Notes and Editorial Reviews
A capable, generous and engaging Copland collection.
Copland collections from EMI are not exactly rare. The company’s shelves are well stocked with material from which to choose. This disc has been assembled from digital tapes made in America during the 1980s.
We have an unexpectedly staid and understated Fanfare. It's a nice contrast with the neon rhetoric of the composer and of Bernstein. Slatkin delivers an effective version of the complete ballet Appalachian Spring with some superbly calculated and controlled textures, touching eloquence (Meno mosso, tr. 7), surging heroics and in the Allegro - solo Dance of the Bride a tight and taut rhythmic snap. The Saint Louis principals are permitted personal profiles and identity in their various solos as in the Moderato (tr. 4). There is much here that is pleasing but the composer's original with the LSO is to be preferred if this work is your priority. Both Mata and Batiz hail from South America. In simplistic terms it is fitting that Mata is heard in El Salon Mexico. It's a great version and superbly recorded. Perhaps he scouts over emotional detail as at 2:49 (far too fast) but this is sappy spectacular stuff. Bruce Hubbard leads us in fine authentic style through the cheery-poetic-gawky Old American Songs. His enunciation is excellent and he acts the songs - pouring in shovel-loads of character. Who would have thought that the first five of these songs were premiered in 1951 by Copland's friends Peter Pears and Benjamin Britten. By the way there's no sign anywhere here of the atonal Copland of Inscape and the other works of the 1960s and 1970s.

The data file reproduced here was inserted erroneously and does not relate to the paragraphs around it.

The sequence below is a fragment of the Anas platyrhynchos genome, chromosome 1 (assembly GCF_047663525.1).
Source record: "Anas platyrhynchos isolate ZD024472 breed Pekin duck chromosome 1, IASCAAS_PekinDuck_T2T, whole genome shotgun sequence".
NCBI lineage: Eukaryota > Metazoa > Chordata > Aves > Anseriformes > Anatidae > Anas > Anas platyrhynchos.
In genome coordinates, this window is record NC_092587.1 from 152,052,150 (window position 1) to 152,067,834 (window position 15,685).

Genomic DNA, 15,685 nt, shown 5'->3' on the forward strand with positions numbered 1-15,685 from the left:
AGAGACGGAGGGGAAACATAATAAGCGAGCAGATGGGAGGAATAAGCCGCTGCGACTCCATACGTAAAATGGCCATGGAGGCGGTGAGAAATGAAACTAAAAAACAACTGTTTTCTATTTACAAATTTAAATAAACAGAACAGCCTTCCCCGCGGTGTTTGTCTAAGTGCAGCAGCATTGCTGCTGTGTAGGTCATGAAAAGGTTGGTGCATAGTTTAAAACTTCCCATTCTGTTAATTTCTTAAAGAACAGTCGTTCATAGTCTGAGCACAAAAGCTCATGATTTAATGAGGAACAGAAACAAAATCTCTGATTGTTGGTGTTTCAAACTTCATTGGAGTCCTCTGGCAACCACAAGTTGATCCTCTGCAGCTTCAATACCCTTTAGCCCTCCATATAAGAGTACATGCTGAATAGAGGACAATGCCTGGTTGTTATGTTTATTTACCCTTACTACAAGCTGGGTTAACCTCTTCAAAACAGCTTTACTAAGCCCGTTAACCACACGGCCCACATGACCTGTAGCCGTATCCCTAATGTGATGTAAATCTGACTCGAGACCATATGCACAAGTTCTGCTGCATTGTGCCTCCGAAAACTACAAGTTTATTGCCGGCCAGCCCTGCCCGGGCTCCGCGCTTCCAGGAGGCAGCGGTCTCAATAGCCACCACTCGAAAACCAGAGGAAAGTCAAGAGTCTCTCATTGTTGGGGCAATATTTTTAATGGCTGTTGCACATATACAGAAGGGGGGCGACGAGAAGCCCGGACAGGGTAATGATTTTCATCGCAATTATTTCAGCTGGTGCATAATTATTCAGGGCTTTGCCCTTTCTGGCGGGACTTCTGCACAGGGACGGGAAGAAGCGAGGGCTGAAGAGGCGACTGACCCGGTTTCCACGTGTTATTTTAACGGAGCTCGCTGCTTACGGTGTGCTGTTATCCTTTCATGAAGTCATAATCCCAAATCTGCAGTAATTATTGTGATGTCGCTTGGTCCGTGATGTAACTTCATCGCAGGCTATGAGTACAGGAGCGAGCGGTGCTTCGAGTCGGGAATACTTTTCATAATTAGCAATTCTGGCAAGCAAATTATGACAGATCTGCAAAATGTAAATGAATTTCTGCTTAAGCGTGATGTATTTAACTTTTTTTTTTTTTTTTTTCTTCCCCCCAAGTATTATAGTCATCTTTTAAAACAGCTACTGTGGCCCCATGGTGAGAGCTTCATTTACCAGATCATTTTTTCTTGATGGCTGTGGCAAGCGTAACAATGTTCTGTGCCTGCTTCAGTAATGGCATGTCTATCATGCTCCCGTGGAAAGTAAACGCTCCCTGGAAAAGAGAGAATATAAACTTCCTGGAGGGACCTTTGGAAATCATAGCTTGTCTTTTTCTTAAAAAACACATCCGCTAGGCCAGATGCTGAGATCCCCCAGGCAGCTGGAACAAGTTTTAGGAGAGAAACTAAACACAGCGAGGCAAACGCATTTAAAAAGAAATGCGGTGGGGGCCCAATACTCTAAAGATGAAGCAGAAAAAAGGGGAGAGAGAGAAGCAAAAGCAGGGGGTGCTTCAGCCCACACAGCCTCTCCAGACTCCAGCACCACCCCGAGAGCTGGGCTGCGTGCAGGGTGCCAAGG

A generous, capable and engaging Copland collection.
-- Rob Barnett, MusicWeb International